Held once every two years, the biennial developmental review, which covers vocational training, employment, and social democracy, has been compulsory in all French companies since March 5, 2014.
Furthermore, a professional progress report must be established every six years.
- What are the review goals?
The biennial review is a time of exchange between employee and employer, allowing employees’ aspirations to be taken into account alongside their prospects for professional development, particularly in terms of qualification and career progression.
Projects and training needs may also be reviewed, with the overall aim being to compare the professional aspirations of the employee with the needs of the company. It is also possible to identify individual levels of employability.
Note: This developmental review does not relate to the evaluation of the employee’s work, and it must be distinct from the annual review cycle that may already be in place.
- Which employees are affected?
The biennial review concerns all employees who have experienced two years of seniority in the company, regardless of their type of employment contract and working hours (full-time, part-time, etc.).
- When should reviews be performed?
The developmental review takes place every two years, which are counted from the employee’s start date, and then from the date of their previous review.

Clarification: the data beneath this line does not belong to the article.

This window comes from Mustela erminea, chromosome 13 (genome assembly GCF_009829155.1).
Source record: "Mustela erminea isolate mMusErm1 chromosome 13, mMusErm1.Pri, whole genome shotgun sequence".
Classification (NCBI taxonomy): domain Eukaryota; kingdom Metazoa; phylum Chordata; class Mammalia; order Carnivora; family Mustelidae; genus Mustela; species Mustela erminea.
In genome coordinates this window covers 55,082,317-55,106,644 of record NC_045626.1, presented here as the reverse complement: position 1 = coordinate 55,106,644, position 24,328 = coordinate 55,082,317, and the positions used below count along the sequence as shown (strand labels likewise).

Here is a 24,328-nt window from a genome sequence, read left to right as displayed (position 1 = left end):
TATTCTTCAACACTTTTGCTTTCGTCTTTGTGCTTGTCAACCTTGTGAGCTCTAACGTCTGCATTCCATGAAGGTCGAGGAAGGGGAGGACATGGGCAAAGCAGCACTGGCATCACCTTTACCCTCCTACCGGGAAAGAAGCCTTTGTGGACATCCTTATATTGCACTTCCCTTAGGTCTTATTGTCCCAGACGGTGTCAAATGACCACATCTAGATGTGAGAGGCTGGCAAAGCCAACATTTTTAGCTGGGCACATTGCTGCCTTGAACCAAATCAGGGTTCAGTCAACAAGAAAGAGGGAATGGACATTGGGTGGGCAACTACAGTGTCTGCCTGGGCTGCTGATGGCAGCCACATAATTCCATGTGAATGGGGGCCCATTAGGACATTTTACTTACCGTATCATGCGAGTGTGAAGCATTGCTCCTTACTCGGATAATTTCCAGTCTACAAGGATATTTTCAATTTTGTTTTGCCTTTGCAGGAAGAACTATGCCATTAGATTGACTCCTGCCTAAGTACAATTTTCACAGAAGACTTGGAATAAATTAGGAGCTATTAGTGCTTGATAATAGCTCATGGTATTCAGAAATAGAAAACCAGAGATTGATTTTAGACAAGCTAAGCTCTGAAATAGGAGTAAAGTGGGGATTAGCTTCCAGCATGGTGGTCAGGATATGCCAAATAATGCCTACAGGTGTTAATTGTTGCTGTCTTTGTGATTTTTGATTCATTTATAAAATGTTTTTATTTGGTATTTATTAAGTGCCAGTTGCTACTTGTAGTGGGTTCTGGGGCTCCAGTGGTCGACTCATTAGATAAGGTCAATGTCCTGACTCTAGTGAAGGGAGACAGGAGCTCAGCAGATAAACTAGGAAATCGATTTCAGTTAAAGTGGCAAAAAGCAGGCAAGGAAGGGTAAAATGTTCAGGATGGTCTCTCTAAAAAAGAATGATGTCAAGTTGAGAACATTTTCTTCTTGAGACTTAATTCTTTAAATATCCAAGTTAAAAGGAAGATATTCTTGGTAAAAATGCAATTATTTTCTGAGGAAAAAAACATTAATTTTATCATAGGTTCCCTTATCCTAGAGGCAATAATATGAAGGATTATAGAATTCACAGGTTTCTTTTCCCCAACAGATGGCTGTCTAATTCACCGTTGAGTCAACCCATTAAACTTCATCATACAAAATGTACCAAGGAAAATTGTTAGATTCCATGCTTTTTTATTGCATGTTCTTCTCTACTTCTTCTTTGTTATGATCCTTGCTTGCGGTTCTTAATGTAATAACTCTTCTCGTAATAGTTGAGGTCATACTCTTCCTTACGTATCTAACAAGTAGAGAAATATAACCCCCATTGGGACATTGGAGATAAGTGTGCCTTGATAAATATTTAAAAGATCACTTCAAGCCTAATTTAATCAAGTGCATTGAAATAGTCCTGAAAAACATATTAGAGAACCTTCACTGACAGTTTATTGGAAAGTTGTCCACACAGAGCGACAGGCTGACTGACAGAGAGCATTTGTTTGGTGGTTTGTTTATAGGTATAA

This review is also compulsory following certain periods of leave, even if the employee has benefited from a developmental review within two years. Leave periods include:
- maternity or adoption leave
- long-term sick leave
- parental education leave
- period of part-time activity following maternity or adoption leave
- trade union mandate
Note: every six years, a professional progress report needs to be established which takes stock of the situation. This inventory verifies that the employee has benefited from planned professional interviews over the past six years, and to assess whether they have taken at least one training course (other than compulsory training).
- Which subjects must be covered?
The developmental review must include information relating to:
- the employee’s professional development, with particular emphasis on qualification and employment
- questions relating to the monitoring of training, certification and employee salary, or professional progression activity
- the assessment of their employability
- reflection on the future of the employee, their position, and their professional projects
- validation of prior learning (VAE)
- the employee’s activation of their personal training account (CPF)
- the CPF contribution that the employer is likely to finance
- What formalities need to take place?
The developmental review and the professional progress report at six years lead to the drafting of a formal document, a copy of which must be given to the employee.
Employers are advised to keep a copy and retain proof of delivery of the document (keeping a copy signed by the employee, acknowledgment of receipt, etc.).
- Are there penalties for non-compliance?
In a company with at least 50 employees, the employer may be liable to top up the employee’s personal training account with 3,000 euros if the employee has not benefited over a period of six years from a developmental review and professional progress report, plus two of the following three measures:
– professional training
– certification or qualification
– professional or salary development
For advice on setting up the compulsory biennial developmental review in your organisation, please contact us at Viridian HR.